"This is really the democratization of medicine because a lot of the things we used to rely on doctors, hospitals, or labs to do we'll be able to do ourselves," says Dr. Eric Topol, an eminent cardiologist and digital health pioneer at the Scripps Clinic and Research Institute in La Jolla.
But troubling questions remain. Aside from the obvious convenience, are these tests truly as accurate as ones in a doctor's office? And with all this medical information stored and collected by smartphones, will privacy be sacrificed? Will friends, family members, and employers suddenly have access to personal medical information we'd rather keep to ourselves?
The range of what these DIY health care apps can do is mind-boggling, and even more complex tests are on the way.
"I'm really worried about that because we've let our guard down," says Topol. "Data stored on servers is a target for cyber thieves — and data is being breached, hacked, brokered, and sold, and we're complacent."
Still, the apps have come a long way since 2011 when Topol whipped out an experimental smartphone electro-cardiogram that he had been testing on his patients when a fellow passenger on a flight from Washington D.C. was seized with severe chest pains. At 35,000 feet in the air, the app, which uses fingertip sensors to detect heart rate, showed the man was having a heart attack. After an emergency landing, the passenger was rushed to the closest hospital and survived. These days, even the Apple Watch has an FDA-approved app that can monitor your electro-cardiogram readings.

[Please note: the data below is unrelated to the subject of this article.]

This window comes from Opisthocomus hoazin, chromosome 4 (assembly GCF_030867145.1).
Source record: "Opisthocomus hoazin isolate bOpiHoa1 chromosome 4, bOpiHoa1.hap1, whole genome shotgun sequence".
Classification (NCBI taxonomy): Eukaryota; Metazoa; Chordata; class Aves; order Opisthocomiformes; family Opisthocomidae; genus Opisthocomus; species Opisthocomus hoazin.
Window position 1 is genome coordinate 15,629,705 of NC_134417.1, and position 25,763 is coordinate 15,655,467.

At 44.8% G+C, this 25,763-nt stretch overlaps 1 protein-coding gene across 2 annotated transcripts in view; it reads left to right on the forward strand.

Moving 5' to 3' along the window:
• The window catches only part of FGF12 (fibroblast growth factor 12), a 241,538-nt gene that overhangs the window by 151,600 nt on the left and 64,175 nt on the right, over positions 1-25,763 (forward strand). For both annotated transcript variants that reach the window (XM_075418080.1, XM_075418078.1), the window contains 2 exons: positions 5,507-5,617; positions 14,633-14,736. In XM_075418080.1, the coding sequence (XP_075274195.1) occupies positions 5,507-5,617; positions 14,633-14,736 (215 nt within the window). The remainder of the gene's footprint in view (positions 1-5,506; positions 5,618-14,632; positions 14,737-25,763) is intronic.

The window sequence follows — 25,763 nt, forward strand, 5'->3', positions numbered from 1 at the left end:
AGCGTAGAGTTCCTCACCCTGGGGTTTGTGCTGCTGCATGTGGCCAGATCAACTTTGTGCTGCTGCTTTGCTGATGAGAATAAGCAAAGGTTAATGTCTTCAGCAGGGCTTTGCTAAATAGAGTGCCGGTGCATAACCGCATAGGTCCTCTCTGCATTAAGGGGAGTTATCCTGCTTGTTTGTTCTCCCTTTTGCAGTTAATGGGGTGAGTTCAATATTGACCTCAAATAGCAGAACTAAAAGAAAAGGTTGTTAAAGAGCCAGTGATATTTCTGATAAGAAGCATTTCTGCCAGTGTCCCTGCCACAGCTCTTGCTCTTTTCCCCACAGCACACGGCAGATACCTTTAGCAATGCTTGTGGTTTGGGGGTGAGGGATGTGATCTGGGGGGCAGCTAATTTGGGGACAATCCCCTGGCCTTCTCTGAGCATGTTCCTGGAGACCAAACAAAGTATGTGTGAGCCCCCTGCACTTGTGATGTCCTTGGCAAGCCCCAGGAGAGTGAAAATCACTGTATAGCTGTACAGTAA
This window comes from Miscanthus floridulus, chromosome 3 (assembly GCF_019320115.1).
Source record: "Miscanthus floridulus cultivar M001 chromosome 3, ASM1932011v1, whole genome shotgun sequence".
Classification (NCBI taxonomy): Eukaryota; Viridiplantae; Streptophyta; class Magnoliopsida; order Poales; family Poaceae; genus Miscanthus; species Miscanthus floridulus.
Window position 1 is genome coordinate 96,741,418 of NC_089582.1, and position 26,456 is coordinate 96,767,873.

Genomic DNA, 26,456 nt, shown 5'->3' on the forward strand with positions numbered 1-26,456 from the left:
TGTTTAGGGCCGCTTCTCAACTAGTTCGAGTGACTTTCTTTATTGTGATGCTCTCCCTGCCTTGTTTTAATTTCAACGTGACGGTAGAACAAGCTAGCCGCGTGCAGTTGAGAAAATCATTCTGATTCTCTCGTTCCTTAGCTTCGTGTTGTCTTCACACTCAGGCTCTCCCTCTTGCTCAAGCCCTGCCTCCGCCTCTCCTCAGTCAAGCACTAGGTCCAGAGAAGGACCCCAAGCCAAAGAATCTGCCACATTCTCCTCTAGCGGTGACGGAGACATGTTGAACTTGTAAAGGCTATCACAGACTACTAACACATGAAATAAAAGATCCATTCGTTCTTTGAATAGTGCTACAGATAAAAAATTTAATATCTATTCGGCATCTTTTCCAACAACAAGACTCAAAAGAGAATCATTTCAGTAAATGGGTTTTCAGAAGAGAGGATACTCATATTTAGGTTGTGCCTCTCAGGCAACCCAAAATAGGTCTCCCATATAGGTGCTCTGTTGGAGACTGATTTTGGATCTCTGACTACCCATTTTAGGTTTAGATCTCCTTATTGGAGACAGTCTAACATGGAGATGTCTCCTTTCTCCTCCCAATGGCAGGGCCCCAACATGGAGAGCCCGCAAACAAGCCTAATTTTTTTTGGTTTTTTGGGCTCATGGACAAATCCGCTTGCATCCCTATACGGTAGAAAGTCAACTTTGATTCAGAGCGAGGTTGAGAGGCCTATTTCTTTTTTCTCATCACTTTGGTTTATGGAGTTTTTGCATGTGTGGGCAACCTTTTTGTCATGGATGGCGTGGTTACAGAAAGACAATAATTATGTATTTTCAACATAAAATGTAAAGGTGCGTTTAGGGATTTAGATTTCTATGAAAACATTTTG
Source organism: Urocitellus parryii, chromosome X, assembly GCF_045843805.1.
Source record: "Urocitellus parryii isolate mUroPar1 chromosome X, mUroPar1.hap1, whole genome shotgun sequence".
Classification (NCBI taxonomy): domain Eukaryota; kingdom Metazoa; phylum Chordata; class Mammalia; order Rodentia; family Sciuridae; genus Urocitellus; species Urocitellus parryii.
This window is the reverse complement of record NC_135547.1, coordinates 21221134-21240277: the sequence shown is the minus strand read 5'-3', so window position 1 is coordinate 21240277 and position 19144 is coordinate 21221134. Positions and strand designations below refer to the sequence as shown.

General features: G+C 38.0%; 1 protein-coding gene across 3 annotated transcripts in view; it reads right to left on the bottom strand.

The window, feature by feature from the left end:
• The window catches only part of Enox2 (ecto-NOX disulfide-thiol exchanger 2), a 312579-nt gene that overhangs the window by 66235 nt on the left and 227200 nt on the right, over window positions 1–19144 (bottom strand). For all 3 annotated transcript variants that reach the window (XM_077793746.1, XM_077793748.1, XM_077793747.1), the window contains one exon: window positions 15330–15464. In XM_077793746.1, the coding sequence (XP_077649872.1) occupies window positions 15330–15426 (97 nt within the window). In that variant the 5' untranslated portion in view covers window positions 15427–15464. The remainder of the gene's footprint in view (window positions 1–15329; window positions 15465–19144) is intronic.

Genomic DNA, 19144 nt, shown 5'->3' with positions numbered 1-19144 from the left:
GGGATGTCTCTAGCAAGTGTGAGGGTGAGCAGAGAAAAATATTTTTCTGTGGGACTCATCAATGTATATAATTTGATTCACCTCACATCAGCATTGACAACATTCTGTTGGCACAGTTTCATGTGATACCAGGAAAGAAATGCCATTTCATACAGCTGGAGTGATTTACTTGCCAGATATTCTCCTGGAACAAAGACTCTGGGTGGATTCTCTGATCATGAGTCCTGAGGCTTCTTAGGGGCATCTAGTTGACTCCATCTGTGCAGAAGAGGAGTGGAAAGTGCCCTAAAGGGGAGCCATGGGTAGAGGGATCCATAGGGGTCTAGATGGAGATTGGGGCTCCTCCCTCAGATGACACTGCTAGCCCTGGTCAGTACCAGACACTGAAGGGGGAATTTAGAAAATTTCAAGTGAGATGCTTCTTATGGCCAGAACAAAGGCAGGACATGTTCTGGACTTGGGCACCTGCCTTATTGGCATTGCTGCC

The range of what these DIY health care apps can do is mind-boggling, and even more complex tests are on the way. Phone apps can now monitor sleep quality to detect sleep apnea, blood pressure, weight and temperature. In the future, rapid diagnostic tests for infectious diseases, like flu, Dengue or Zika, and urinalysis will become common.
"There is virtually no limit to the kinds of testing that can be done using a smartphone," says Dr. John Halamka, Executive Director of the Health Technology Exploration Center at Beth Israel Lahey Health. "No one wants to drive to a clinician's office or lab if that same quality testing can be achieved at a lower cost without leaving home."
SkinVision's skin cancer screening tool, for instance, can tell if a suspicious mole is cancerous. Users take three photos, which are then run through the app's algorithm that compares their lesions with more than three million pictures, evaluating such elements as asymmetry, color, and shape, and spits out an assessment within thirty seconds. A team of in-house experts provide a review regardless of whether the mole is high or low risk, and the app encourages users to see their doctors. The Dutch-based company's app has been used by more than a million people globally in the EU, and in New Zealand and Australia, where skin cancer is rampant and early detection can save lives. The company has plans to enter the U.S. market, according to a spokesperson.